This is not an easy decision as so many of my friends and family may simply put the onus on me to contact them. So, is this my depression telling me to isolate or a strong conviction? The best answer is to take the reigns and reach out to people through other means. I can call and text my friends and family. Why do I need FB to do that? Of course, I will miss their images and sharing, but we have email and other ways to share. In August, I will begin the process of being true to myself and convictions. Much <3

My last post reminded me why I stopped using WordPress. Every single plugin has some stat tracker from the developer, slowing your site down and possibly invading the privacy of visitors.

You can just watch the NSA facial recognition database grow as people post their Google portrait matches. Just kidding, Congress stopped bulk data collection. And if you believe that, you also believe Google will not misuse the image of your face.

Privacy is over. Cars that used to bring us freedom, will become Big Brother. Thanks for sharing Christian.

Who is listening? The FB app, your TV and your iOS/Android/Amazon devices. The upside? Privacy-minded individuals will evolve.

Decentralizing Me

5 min read

centralized social networks

Welcome to my new space on the web. This site is the next step in controlling my data. I’ve stopped using Google Search, Gmail and the rest of the Google services in order to maintain my privacy and choose how I share my content. I no longer wish to be a product. Say what soapbox man? Search you are the product and learn all about how you aren’t a customer of Facebook or Google.

Why are we still using AOL?

In the internet’s infancy, you had to know the address, the URL for the page that you wanted to visit. While so many internet service providers were merely connecting people to the World Wide Web, America Online created a centralized network. They offered services, chatrooms and pages within their network. At one point, AOL had so many users that advertisers would rather have a page & keyword there than build a webpage online. Many AOL users had no need to access the world wide web, nor did they know how. This single company had a large amount of influence over online users until broadband internet came along and the even bigger cable companies were able to pull people off of AOL.

As the web and search engines grew, we no longer needed to have the exact URL recorded somewhere. The new search engines were so frequently visited that they were the best place to advertise. The data search engines recorded also became useful to advertisers.

Which terms do people search most often?

Which pages did users click on when using that term?

Who are these users?

How do you build your site so it appears at the top of a search?

Then, social networks like Twitter & Facebook came into existence. Now advertisers could get all sorts of user data. People who were reluctant to give out phone numbers and email addresses to online retailers were more than happy to share both (and so much more) with friends & family through the social networks.

Much like AOL back in the day, these new social networks are so popular that some of us feel compelled to join them because they’re the only way to communicate with some of our friends & family (not that it works). Once again, we are using a centralized service. One where we have to sign up and agree to give up our data to advertisers in order to participate.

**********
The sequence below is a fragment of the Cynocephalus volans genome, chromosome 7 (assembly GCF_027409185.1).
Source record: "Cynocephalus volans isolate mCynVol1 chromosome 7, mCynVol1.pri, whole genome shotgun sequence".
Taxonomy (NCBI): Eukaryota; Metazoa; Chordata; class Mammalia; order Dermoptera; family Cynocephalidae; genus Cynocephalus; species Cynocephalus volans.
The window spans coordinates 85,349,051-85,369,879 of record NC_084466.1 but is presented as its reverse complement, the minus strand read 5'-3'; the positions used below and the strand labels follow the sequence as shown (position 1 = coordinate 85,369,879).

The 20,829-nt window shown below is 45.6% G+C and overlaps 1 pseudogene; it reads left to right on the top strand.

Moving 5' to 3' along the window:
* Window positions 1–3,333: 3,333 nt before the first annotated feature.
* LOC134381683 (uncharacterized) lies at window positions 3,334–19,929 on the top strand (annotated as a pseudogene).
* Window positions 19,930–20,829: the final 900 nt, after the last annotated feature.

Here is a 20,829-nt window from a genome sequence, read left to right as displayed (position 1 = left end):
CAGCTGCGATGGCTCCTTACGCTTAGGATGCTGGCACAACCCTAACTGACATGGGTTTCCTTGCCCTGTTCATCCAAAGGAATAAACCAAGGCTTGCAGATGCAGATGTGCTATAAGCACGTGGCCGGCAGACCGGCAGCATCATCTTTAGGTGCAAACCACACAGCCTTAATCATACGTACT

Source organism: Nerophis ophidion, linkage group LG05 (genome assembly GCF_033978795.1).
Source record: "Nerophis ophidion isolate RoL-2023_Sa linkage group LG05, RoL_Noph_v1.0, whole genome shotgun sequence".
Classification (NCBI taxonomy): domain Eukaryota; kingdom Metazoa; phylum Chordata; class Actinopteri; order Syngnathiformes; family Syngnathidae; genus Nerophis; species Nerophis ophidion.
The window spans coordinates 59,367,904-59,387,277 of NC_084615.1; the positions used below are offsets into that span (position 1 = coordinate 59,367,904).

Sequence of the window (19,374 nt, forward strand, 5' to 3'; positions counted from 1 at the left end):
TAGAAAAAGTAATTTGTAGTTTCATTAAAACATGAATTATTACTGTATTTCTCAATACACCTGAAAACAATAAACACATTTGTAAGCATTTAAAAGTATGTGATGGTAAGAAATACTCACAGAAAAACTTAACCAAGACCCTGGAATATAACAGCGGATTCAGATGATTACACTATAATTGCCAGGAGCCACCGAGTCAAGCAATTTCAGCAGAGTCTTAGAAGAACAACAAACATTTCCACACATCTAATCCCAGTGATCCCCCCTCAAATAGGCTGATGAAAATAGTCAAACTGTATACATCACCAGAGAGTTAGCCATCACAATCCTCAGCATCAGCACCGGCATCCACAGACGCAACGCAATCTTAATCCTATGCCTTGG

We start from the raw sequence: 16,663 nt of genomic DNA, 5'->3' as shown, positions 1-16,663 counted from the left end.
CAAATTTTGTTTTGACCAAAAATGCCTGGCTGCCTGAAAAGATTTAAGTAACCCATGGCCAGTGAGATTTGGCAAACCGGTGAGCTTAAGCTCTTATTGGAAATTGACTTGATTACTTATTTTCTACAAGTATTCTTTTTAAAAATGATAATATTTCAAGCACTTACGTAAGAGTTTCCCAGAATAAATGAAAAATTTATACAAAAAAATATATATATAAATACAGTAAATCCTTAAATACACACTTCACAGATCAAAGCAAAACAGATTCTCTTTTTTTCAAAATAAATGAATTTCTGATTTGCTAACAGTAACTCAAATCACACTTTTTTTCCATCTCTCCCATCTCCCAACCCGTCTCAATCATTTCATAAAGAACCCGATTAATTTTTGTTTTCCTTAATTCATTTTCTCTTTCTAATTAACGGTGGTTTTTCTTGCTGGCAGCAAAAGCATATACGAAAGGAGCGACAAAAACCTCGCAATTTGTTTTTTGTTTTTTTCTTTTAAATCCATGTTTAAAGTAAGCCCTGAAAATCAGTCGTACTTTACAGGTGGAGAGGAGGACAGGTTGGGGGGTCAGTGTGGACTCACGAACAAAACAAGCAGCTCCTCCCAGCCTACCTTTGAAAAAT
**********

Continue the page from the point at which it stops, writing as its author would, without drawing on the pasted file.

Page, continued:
Known example

This website built using Known is a small step to changing that. My posts here are syndicated to the larger networks I choose. In other words, the data originates here and is under my control to share with Facebook/Twitter/Google at my discretion. As you can see above, Twitter & FB likes & comments show up here to continue the conversation. No, it’s not the perfect solution because I am still part of these centralized data collection systems. Instead, it’s more like a hybrid car. Obviously, transportation must stop relying on nonrenewable resources and a hybrid that still uses gas is not the answer.

What Is The Real Solution?

Known is built on the principles of the IndieWebCamp which has already built some really great tools to make this happen. Webmention is a magical protocol that allows individual websites to communicate with each other. Well, it seems magical to me because I’m no programmer (yet, here I am using it)! My very intelligent acquaintance Jenna has built his website from the ground up and it uses Webmention. I’m not as smart as Jeena, but Known has Webmention built in as well. Here on this site, I commented on a post Jeena made on his site. When you visit Jeena’s original post you will see my post as a comment.

Webmention works like email. That is, you and I don’t need to be members of the same central provider to communicate. I can send an email to your Gmail account, even though I don’t use Gmail. That’s the incredible power of a decentralized system. Imagine a world where you didn’t need to join Twitter to stay connected to brother, Instagram to see pictures of your nephew and Facebook to receive invites to events.

We live in a world where so many of us are eager to be their own bosses. So why sign a convoluted contract? These user agreements are so full of policy loopholes they need their own web pages. Why not take control of your data? I encourage to check out Known to host your own site and support the great project. Those of you with a technical background can download Known and put it on your own domain or poke around the IndieWebCamp site to learn how to learn how to implement the principles.

geek and poke free model

a Geek & Poke cartoon shared via Attribution 3.0 CC

Get your loved ones off Facebook.

The link above is a really informative read on Facebook. Aside from the privacy issues that bother me, I really like what Virani says about the argument for FB being a great way to communicate with friends and family. Turns out, it's not a good tool at all:

...there's a big disconnect between your expectations when you communicate on Facebook and what really happens. Basically, Facebook filters out your posts based on whether or not people will use Facebook more if they don't see it.

It feels like Facebook is the only way to stay in touch. Through pictures and comments. It feels like everyone's on there and you're getting a good feed on their life.

In reality, lots of your posts are never seen by anyone! And you miss out on their stuff too. Even if your friends' stuff gets to you fine, it doesn't mean your stuff gets to them.